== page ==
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Reflections on India's 1st Test

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India_South_Africa_Test_cricketIndia capitulated to sheer pace and bounce near the Cape of Good Hope. For a moment, this landmark made yours sincerely think that Kohli and comrades would script a great victory. It seemed so, when the openers put on 30 in the second innings. I bet against all odds that India would win the match, with at least a couple of wickets in hand. But the heart ruled over the mind, as it often does, when you want your team to reign supreme in the end.

Well, as the Indians travel northward through South Africa for the second Test that begins on Lohri, a day before Pongal/Makar Sankranti, they would do well to take some of the ‘Good Hope’ which Vasco da Gama took with him en voyage to Kerala long ago.

There is something which warms the heart though. Pandya, Ashwin and Bhuvi. Scored runs and bagged wickets. All-rounders proving their mettle, when the top order did not live up to its potential, which it has proven on the sub-continent against a weaker side last year.

This is South Africa and they are playing the Proteas – Morkel, Steyn, Philander and Rabada. No matter how many runs de Villiers, du Plessis, de Kock and the others put on the board, these four will give their sweat and blood to win matches for their side.

 

But hope springs eternal in the human heart. Indians are known to begin series badly. They did so against the Lankans too on Indian soil, if you recall. A Test they could have won but did not. But then, they learnt from their mistakes, shed any complacency and went on a winning streak.

 

There is hope in history, just as one could look back to hope that history will not be rewritten. In 2006, when India toured South Africa under Rahul Dravid’s captaincy, they began on a winning note at the Wanderers.

The score-line: India 249; South Africa 84; India 236 and South Africa 278. The now-notorious Sreesanth bagged 8 wickets and the Man of the Match award. When you think of this, you feel sad for him on the one hand and angrier at him on the other.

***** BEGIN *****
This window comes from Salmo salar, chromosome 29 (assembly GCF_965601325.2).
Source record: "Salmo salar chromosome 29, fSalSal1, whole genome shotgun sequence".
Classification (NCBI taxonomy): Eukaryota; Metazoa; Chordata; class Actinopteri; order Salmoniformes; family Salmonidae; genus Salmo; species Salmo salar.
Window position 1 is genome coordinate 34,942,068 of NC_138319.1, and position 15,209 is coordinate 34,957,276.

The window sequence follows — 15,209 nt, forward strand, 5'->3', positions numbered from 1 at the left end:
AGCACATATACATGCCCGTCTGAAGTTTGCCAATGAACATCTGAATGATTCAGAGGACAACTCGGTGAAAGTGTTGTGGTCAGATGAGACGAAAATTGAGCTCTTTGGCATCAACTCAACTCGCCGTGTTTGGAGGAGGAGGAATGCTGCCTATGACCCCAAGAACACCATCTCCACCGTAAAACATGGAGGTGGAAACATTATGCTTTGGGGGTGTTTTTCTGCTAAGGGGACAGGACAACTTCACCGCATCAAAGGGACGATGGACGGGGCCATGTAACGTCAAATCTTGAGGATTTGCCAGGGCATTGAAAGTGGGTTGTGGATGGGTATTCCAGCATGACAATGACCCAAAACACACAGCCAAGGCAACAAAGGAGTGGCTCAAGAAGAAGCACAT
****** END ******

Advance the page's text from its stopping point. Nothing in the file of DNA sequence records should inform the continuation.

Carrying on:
The Proteas could not take this defeat lying down….they came back all guns blazing and decimated the Indians in the next two Tests – the second one at Durban beginning on Boxing Day, and the third one at the Newlands in Cape Town.

In the Durban Test, Makhaya Ntini did a Sreesanth: eight wickets and Man of the Match. In the third Test, India began superbly, posting 400+ and gaining a lead, but then messed up in the second innings and ended up yielding runs to South Africa to lose the match, riding on a Smith century.

 

In 2018, India began with Cape Town and will end at the Wanderers, stopping at Centurion in between. We won the first and went down in the next two in 2006. In the tour of 2010-11, we lost the first and came back into the series by winning the second one at Durban, with VVS doing what one may have expected Pujara to do at Cape Town on the 8th of January 2018 – stick on and score with patience.

 

India has thus lost a series after winning the first Test and also stormed back into the series after having lost the first one. There is nothing to lament. This was the Law of Averages in action….and the 1-2 loss in 2006 for India can very well be converted to a 1-2 loss for the Proteas this year.

The top order is likely to get its game in order from the 2nd Test onwards. Each one of them knows that he cannot take his place on the side for granted. Perhaps there may be some changes in the composition in the second Test; we never know. What is really heartening is the fact that two fast bowlers and a spinner, all-rounders in their own right, stood up and delivered their best.

Pujara is a tough cookie and Kohli does not take things lying down. Both have it in them to settle scores by scoring big after a dip or a couple of dips. One may recall that Rahane batted well when India toured South Africa earlier. He was badly out of form on home soil late last year. But perhaps he has it in him to perform better overseas?

South Africa will be without Steyn for the remainder of the series. But, as we saw in Cape Town, that did not seem to bother them…Philander and Rabada are a dangerous twosome; even if Morkel would not deliver. The pitches up in the Veldt are certainly different from the ones down along the coast. Having been awakened from whatever stupor they might have been in, the Indians will have to do some serious stock-taking before the auspicious day this weekend.

Each one of the Indians, hopefully, a month down the line, may be able to quote William Henley, from the poem Invictus which kept Nelson Mandela’s hopes alive in the Robben Island prison (incidentally not far from Newlands in Cape Town) – ‘I thank whatever gods may be, for my unconquerable soul.’

Pongal is an ‘out with the old, in with the new’ festival for the Tamilians. Ashwin may wish to efface Cape Town from his memory and start afresh in Centurion….and one hopes that he gets to bowl more overs there.

Though Newlands aided the quicks and Bumrah, Shami and Bhuvi were resourceful; the other two matches may be different cups of tea….and just as the Indians may have to be adept at negotiating Maharaj, Ashwin may get a chance to prove to his critics that he is as good on foreign soil as he is on the slow turning tracks in India.

 

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G Venkatesh (born 1972) is a senior lecturer in Energy and Environment, at Karlstad University in S...

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